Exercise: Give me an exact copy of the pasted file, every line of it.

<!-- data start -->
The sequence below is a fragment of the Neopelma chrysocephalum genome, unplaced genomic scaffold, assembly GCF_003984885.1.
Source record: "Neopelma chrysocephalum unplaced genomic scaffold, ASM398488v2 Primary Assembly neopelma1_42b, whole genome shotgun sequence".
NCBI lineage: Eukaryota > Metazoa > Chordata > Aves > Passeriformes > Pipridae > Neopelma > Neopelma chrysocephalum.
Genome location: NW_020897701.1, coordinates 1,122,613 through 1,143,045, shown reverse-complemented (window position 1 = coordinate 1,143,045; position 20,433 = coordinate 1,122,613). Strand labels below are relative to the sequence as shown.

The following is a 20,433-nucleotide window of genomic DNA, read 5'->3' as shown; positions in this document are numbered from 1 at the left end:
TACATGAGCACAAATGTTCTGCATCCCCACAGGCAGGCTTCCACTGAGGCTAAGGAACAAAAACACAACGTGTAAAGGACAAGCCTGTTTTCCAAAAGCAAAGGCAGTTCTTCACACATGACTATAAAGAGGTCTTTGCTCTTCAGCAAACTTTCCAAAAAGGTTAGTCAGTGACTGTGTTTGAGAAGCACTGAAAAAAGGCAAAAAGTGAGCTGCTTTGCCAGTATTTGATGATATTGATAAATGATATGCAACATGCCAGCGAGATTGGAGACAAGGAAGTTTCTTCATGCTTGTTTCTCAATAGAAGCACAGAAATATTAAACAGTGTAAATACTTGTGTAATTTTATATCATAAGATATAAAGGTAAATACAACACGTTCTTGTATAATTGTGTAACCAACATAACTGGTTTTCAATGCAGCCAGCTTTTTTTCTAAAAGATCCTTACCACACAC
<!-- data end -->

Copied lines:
The sequence below is a fragment of the Neopelma chrysocephalum genome, unplaced genomic scaffold, assembly GCF_003984885.1.
Source record: "Neopelma chrysocephalum unplaced genomic scaffold, ASM398488v2 Primary Assembly neopelma1_42b, whole genome shotgun sequence".
NCBI lineage: Eukaryota > Metazoa > Chordata > Aves > Passeriformes > Pipridae > Neopelma > Neopelma chrysocephalum.
Genome location: NW_020897701.1, coordinates 1,122,613 through 1,143,045, shown reverse-complemented (window position 1 = coordinate 1,143,045; position 20,433 = coordinate 1,122,613). Strand labels below are relative to the sequence as shown.

The following is a 20,433-nucleotide window of genomic DNA, read 5'->3' as shown; positions in this document are numbered from 1 at the left end:
TACATGAGCACAAATGTTCTGCATCCCCACAGGCAGGCTTCCACTGAGGCTAAGGAACAAAAACACAACGTGTAAAGGACAAGCCTGTTTTCCAAAAGCAAAGGCAGTTCTTCACACATGACTATAAAGAGGTCTTTGCTCTTCAGCAAACTTTCCAAAAAGGTTAGTCAGTGACTGTGTTTGAGAAGCACTGAAAAAAGGCAAAAAGTGAGCTGCTTTGCCAGTATTTGATGATATTGATAAATGATATGCAACATGCCAGCGAGATTGGAGACAAGGAAGTTTCTTCATGCTTGTTTCTCAATAGAAGCACAGAAATATTAAACAGTGTAAATACTTGTGTAATTTTATATCATAAGATATAAAGGTAAATACAACACGTTCTTGTATAATTGTGTAACCAACATAACTGGTTTTCAATGCAGCCAGCTTTTTTTCTAAAAGATCCTTACCACACAC